Cannes Lions 2017: The Unstereotype Alliance Raises Its Flag and Mission

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Cannes Lions #Unstereotype

At the 2017 World Economic Forum, Unilever CEO Paul Polman said that “Empowering women and girls offers the single biggest opportunity for human development and economic growth.”

“It goes without saying, it’s crucial for business. The World Economic Forum’s latest Gender Gap Report notes that we may not achieve economic equality among men and women for another 170 years. That’s just not good enough. We need to lead the change in tackling unhelpful stereotypes that hold women – and men – back.”

On stage at the Cannes Lions International Festival of Creativity on Wednesday, Unilever global chief marketing and communications officer Keith Weed followed up on that commitment by unveiling a cross-industry initiative in partnership with UN Women, Facebook and WPP to ‘unstereotype’ advertising and fight gender-biased marketing and messaging.

In promoting gender equality in its marketing and creative—and in its own workplaces—the Unstereotype Alliance expands on Unilever’s 2016 ‘Unstereotype’ campaign, which aimed to foster more progressive depictions of women in its own marketing and ad campaigns. Brands also have a responsibility for where they buy ads, Weed commented on-stage at Cannes.

For the world’s second-largest advertiser—which spends €8bn (£6.3bn) a year on its 400+ brands with messaging that toucesh the lives of millions of people on a daily basis—the ripple effect is mammoth. Unilever is treating its Unstereotype campaign as a corporate directive to positively and progressively represent both genders.

At this year’s Cannes Lions, other brands are joining the cause, with executives from Google, Mars, Facebook, Microsoft and WPP joining execs from the UN and Unilever in convening the global initiative.

“We’ve seen true progress in our industry, but it doesn’t go far enough,” Weed said.  “Our job isn’t done until we never see an ad that diminishes or limits the role of women and men in society. We want to work with our peers across the industry to develop new ways of working, to share knowledge and approaches, so that we can scale the Unstereotype commitments.”

Such an initiative is a sound business decision; progressive ads are 25% more effective and deliver better branded impact, as The Drum notes.

Speaking ahead of the Unstereotype Alliance event, Phumzile Mlambo-Ngcuka, executive director of UN Women said: “Negative, diminished conceptions of women and girls are one of the greatest barriers for gender equality and we need to tackle and change those images wherever they appear.

Advertising is a particularly powerful driver to change perceptions and impact social norms. Unilever’s research found that 40% of women surveyed don’t identify at all with the women they see in advertising and just 2% of ads show intelligent women. The company has pledged to drop all sexist stereotypes from its advertising.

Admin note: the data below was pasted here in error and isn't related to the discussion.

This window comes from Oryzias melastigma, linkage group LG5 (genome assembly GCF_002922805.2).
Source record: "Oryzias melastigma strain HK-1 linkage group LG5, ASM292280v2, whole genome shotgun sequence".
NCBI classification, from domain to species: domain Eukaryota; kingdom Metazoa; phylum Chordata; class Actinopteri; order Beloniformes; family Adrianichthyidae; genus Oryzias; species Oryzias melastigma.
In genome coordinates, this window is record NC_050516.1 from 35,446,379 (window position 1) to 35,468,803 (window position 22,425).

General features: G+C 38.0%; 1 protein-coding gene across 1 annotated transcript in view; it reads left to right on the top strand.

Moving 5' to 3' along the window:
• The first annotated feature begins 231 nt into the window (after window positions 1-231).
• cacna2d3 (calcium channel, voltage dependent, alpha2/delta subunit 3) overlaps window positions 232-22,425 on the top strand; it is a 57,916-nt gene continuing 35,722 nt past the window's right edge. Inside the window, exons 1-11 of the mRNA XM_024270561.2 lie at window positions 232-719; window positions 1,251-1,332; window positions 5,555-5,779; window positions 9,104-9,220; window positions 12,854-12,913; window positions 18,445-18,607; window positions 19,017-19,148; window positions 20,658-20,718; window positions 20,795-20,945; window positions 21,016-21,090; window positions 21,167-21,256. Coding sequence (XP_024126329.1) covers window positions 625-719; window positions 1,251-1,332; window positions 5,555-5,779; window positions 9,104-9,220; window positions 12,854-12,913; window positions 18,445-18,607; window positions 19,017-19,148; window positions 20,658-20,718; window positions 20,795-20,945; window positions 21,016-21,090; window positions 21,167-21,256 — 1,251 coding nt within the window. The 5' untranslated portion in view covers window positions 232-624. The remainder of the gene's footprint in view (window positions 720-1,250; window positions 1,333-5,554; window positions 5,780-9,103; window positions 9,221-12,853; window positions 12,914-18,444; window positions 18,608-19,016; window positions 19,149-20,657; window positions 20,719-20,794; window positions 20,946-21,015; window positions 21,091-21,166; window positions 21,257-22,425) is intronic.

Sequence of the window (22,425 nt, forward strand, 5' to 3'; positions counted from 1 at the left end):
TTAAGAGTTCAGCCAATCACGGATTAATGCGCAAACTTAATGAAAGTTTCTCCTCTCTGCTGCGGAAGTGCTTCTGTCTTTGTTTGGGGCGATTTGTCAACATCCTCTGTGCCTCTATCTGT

Further research found women are rarely presented as having authority in ads, just 3% show them in managerial, leadership or professional roles while they are “disproportionately” represented in domestic roles.

“The time is right for us as an industry to challenge and change how we portray gender in our advertising,” said Weed.  “Our industry spends billions of dollars annually shaping perceptions and we have a responsibility to use this power in a positive manner.”

The Guardian notes, “The ad industry appears to believe that the life of a woman is dour in the extreme, with just 1% of the ads surveyed showing women being funny.”

Unilever’s Sunsilk has moved off “spin and grin” shots of stylish women swishing their hair on-screen; Lynx, known as Axe in most global markets outside the UK, has pulled back on “lad-focused” ads with attractive women lusting after users of that deodorant brand; and Knorr has embraced ‘flavor equality’ – showing through the #loveatfirsttaste campaign that food and cooking cross and trump gender.

Last year at Cannes Unilever won a coveted grand prix for an Indian campaign for tea brand Brooke Bond featuring the country’s first transgender band. Still, this effort transcends the race for awards and accolades—it marks a profound and fundamental shift in how a leading global marketer is using its platform to change behavior and advance women.

After all, women are not only Unilever’s customers, but its employees, stakeholders and a force for change in the world. Just look at the box office domination by the new Wonder Woman movie starring Gal Gadot—the world is craving strong women role models, and Unilever and its brands are only too happy to deliver them.

It won’t be easy; “men still run the world,” Facebook COO Sheryl Sandberg pointed out, but it’s changing:

Fortunately, as Unilever EVP of global marketing Aline Santos wrote this week,

“Stereotypes are dying out. Yet as an industry, we could be doing so much more to keep up. That’s the reason you’ll hear me and my Unilever colleagues talking a lot about change in Cannes this year. Not change for change’s sake but change that is right for society and right for marketers too. 

Taking the stereotypes out of advertising makes sense for everyone. Why? Because consumers are telling us they want it. If we don’t listen, how can we expect to build meaningful relationships with them, the very people we want to buy our products and services?  Put another way, unstereotyping is as much a business imperative as it is a societal responsibility, underlined by the fact that progressive adverts have been found to be 25% more effective and deliver better branded impact.”

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